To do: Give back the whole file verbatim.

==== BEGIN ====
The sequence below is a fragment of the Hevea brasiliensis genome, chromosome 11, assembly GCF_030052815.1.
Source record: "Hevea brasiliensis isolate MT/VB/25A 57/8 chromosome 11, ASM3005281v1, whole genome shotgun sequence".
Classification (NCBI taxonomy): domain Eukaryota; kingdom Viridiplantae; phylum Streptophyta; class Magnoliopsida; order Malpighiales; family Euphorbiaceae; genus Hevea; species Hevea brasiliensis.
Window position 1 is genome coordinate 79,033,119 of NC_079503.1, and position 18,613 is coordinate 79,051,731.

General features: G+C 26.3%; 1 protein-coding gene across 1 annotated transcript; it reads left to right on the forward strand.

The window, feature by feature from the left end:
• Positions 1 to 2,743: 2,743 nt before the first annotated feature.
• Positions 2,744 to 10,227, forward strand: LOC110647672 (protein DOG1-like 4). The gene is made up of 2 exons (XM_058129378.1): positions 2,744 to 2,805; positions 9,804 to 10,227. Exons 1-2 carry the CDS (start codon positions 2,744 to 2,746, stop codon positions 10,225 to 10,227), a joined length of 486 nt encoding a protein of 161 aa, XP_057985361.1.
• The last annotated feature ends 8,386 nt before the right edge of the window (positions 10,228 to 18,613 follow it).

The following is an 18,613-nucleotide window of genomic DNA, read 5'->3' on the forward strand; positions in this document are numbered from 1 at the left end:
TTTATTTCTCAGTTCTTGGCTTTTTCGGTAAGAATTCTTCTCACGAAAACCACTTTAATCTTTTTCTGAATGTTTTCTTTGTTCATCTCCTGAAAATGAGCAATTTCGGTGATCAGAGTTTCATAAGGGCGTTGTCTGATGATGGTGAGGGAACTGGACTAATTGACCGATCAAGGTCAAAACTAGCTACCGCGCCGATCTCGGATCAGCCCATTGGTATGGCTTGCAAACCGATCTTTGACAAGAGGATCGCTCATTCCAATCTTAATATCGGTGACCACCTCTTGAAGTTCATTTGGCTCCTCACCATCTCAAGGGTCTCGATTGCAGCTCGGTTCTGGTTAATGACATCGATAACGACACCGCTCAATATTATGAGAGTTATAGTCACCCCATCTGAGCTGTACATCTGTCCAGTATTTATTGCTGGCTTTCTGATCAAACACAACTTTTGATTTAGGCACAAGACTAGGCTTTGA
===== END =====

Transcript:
The sequence below is a fragment of the Hevea brasiliensis genome, chromosome 11, assembly GCF_030052815.1.
Source record: "Hevea brasiliensis isolate MT/VB/25A 57/8 chromosome 11, ASM3005281v1, whole genome shotgun sequence".
Classification (NCBI taxonomy): domain Eukaryota; kingdom Viridiplantae; phylum Streptophyta; class Magnoliopsida; order Malpighiales; family Euphorbiaceae; genus Hevea; species Hevea brasiliensis.
Window position 1 is genome coordinate 79,033,119 of NC_079503.1, and position 18,613 is coordinate 79,051,731.

General features: G+C 26.3%; 1 protein-coding gene across 1 annotated transcript; it reads left to right on the forward strand.

The window, feature by feature from the left end:
• Positions 1 to 2,743: 2,743 nt before the first annotated feature.
• Positions 2,744 to 10,227, forward strand: LOC110647672 (protein DOG1-like 4). The gene is made up of 2 exons (XM_058129378.1): positions 2,744 to 2,805; positions 9,804 to 10,227. Exons 1-2 carry the CDS (start codon positions 2,744 to 2,746, stop codon positions 10,225 to 10,227), a joined length of 486 nt encoding a protein of 161 aa, XP_057985361.1.
• The last annotated feature ends 8,386 nt before the right edge of the window (positions 10,228 to 18,613 follow it).

The following is an 18,613-nucleotide window of genomic DNA, read 5'->3' on the forward strand; positions in this document are numbered from 1 at the left end:
TTTATTTCTCAGTTCTTGGCTTTTTCGGTAAGAATTCTTCTCACGAAAACCACTTTAATCTTTTTCTGAATGTTTTCTTTGTTCATCTCCTGAAAATGAGCAATTTCGGTGATCAGAGTTTCATAAGGGCGTTGTCTGATGATGGTGAGGGAACTGGACTAATTGACCGATCAAGGTCAAAACTAGCTACCGCGCCGATCTCGGATCAGCCCATTGGTATGGCTTGCAAACCGATCTTTGACAAGAGGATCGCTCATTCCAATCTTAATATCGGTGACCACCTCTTGAAGTTCATTTGGCTCCTCACCATCTCAAGGGTCTCGATTGCAGCTCGGTTCTGGTTAATGACATCGATAACGACACCGCTCAATATTATGAGAGTTATAGTCACCCCATCTGAGCTGTACATCTGTCCAGTATTTATTGCTGGCTTTCTGATCAAACACAACTTTTGATTTAGGCACAAGACTAGGCTTTGA